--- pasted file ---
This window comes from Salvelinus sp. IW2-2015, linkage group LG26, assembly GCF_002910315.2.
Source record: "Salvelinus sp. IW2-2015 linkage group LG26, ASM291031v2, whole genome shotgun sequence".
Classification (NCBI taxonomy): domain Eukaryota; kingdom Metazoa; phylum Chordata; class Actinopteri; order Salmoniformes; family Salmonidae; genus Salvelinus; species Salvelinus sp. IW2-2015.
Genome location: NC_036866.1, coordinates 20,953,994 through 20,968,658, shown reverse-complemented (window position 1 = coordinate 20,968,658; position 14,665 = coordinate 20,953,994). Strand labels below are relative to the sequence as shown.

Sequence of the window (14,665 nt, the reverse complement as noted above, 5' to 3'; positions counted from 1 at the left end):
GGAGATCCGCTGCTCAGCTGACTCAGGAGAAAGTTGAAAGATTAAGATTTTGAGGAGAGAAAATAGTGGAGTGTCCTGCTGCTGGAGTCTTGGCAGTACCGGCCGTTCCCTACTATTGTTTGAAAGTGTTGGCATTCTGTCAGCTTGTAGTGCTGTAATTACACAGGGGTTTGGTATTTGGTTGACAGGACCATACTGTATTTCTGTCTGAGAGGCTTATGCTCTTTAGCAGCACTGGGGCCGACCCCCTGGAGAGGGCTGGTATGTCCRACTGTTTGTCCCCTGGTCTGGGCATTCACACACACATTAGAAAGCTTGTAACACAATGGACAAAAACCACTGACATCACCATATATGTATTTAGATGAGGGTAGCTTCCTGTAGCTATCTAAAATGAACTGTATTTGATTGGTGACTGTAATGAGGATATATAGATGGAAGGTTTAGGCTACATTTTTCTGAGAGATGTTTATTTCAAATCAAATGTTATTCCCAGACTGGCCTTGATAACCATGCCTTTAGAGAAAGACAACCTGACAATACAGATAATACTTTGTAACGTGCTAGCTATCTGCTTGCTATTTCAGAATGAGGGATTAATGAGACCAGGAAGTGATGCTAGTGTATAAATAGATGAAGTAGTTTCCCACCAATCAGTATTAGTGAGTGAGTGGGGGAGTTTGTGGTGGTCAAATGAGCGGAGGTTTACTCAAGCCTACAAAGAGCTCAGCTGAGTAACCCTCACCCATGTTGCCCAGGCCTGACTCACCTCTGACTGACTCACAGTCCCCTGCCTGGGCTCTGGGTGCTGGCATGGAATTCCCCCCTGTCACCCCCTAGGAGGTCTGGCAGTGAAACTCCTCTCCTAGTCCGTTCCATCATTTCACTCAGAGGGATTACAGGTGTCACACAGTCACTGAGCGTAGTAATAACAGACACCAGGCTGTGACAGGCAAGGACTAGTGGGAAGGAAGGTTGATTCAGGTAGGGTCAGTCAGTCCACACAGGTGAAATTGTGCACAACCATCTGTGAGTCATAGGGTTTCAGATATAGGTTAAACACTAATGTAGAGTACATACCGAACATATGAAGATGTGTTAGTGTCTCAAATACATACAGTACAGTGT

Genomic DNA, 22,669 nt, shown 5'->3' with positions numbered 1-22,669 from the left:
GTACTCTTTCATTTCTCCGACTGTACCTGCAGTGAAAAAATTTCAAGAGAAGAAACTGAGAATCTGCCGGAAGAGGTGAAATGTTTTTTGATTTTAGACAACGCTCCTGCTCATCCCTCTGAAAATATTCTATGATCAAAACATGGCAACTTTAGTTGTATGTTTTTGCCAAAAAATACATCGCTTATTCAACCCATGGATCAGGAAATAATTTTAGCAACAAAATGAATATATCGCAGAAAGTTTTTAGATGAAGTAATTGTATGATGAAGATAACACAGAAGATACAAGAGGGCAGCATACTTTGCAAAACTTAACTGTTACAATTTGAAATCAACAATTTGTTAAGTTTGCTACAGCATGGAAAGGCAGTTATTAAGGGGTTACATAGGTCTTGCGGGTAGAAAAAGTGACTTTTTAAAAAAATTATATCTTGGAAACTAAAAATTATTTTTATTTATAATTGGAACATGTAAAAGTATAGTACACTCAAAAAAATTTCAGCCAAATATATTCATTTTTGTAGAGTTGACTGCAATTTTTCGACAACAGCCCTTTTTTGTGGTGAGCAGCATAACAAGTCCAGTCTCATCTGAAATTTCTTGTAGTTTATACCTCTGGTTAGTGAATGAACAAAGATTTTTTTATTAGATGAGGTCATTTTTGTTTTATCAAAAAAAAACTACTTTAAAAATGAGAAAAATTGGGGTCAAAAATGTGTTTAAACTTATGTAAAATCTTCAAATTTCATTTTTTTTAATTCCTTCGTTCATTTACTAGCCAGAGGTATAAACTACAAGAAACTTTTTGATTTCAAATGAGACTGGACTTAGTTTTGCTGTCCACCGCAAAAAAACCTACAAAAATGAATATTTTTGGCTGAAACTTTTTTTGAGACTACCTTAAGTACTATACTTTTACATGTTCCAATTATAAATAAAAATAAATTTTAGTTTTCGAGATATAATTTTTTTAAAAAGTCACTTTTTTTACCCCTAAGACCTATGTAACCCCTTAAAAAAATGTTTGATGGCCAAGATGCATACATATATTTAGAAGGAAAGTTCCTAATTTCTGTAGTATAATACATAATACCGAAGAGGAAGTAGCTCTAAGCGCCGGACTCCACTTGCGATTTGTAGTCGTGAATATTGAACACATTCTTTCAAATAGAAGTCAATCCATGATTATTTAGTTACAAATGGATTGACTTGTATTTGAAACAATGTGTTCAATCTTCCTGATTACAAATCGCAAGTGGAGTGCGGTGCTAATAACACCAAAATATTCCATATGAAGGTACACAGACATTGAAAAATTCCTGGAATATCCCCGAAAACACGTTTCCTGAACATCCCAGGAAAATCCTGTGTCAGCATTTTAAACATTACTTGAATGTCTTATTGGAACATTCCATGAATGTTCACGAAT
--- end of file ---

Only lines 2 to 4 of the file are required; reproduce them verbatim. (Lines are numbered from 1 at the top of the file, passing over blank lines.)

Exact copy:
Source record: "Salvelinus sp. IW2-2015 linkage group LG26, ASM291031v2, whole genome shotgun sequence".
Classification (NCBI taxonomy): domain Eukaryota; kingdom Metazoa; phylum Chordata; class Actinopteri; order Salmoniformes; family Salmonidae; genus Salvelinus; species Salvelinus sp. IW2-2015.
Genome location: NC_036866.1, coordinates 20,953,994 through 20,968,658, shown reverse-complemented (window position 1 = coordinate 20,968,658; position 14,665 = coordinate 20,953,994). Strand labels below are relative to the sequence as shown.